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Dive duration in air-breathing vertebrates is thought to be constrained by the volume of oxygen stored in the body and the rate at which it is consumed (i.e., “o xygen store/usage hypothesis” ). The body mass-dependence of dive duration among endothermic vertebrates is largely supportive of this model, but previous analyses of ectothermic vertebrates show no such body mass-dependence. Here we show that dive duration in both endotherms and ectotherms largely support the oxygen store/usage hypothesis after accounting for the well-established effects of temperature on oxygen consumption rates. Analyses of the body mass and temperature dependence of dive duration in 181 species of endothermic vertebrates and 29 species of ectothermic vertebrates show that dive duration increases as a power law with body mass, and decreases exponentially with increasing temperature. Thus, in the case of ectothermic vertebrates, changes in environmental temperature will likely impact the foraging ecology of divers.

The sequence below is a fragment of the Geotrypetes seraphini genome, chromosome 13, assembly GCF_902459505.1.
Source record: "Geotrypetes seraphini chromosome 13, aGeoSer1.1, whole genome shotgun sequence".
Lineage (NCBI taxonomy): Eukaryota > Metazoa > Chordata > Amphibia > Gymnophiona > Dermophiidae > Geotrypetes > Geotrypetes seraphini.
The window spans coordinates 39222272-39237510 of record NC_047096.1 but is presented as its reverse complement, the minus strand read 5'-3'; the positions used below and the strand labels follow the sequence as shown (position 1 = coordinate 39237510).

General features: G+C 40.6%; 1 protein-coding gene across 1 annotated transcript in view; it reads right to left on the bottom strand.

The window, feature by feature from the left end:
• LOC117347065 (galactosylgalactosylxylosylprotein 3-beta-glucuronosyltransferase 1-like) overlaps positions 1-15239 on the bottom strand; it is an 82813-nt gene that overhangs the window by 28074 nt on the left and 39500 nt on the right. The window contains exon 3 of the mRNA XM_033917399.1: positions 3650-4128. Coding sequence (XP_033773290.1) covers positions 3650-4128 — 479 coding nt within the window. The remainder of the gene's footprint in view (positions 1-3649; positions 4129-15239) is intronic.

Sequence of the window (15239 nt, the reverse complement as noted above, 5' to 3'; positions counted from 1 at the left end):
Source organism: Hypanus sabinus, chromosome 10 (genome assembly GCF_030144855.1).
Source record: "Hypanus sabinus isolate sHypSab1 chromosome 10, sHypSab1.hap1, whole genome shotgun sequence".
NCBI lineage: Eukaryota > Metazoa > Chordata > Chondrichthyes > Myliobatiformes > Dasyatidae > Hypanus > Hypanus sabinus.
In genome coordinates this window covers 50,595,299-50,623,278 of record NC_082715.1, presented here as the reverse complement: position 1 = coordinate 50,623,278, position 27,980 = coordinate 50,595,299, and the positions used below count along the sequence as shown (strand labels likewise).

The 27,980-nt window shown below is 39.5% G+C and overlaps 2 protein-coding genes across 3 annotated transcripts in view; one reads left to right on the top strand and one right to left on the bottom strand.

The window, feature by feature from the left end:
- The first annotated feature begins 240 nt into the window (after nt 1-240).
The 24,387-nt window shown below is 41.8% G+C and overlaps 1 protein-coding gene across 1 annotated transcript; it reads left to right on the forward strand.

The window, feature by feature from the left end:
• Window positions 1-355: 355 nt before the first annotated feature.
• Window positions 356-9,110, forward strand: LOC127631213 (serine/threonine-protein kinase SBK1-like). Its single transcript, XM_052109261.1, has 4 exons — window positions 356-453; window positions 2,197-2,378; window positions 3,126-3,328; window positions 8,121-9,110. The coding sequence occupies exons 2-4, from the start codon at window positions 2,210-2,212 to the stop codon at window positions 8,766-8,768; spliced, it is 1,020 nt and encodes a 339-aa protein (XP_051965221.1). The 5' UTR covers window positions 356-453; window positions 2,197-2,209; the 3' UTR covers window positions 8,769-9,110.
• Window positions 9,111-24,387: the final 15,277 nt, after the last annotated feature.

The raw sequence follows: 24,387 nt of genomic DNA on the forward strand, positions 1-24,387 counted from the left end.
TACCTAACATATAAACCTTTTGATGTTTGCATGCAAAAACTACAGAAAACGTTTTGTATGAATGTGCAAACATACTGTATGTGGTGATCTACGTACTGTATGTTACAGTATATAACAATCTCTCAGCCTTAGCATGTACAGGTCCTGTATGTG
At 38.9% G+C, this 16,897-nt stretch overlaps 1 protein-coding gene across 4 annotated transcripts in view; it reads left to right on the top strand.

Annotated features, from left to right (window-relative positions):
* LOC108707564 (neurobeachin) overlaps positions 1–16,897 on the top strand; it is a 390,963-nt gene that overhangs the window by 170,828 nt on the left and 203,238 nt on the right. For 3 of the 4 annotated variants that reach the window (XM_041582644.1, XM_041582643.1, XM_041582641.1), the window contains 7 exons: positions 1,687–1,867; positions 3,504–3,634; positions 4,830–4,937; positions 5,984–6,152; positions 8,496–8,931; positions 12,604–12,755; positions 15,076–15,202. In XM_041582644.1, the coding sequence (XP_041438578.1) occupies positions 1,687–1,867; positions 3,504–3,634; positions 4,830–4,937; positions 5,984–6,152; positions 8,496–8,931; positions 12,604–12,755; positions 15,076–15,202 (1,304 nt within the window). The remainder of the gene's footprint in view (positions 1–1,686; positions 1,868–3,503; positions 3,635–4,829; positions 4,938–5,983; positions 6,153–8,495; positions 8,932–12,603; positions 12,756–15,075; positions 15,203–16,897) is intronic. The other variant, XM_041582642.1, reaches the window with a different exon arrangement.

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Body Mass, Temperature, and Dive Duration Data for Vertebrates
Body mass (M, in g), temperature (T, in oC), median dive time (median DT, in minutes), maximum dive time (max DT, in minutes), and the per species median and max. dive time data (in minutes) for amphibians, reptiles, birds and mammals.
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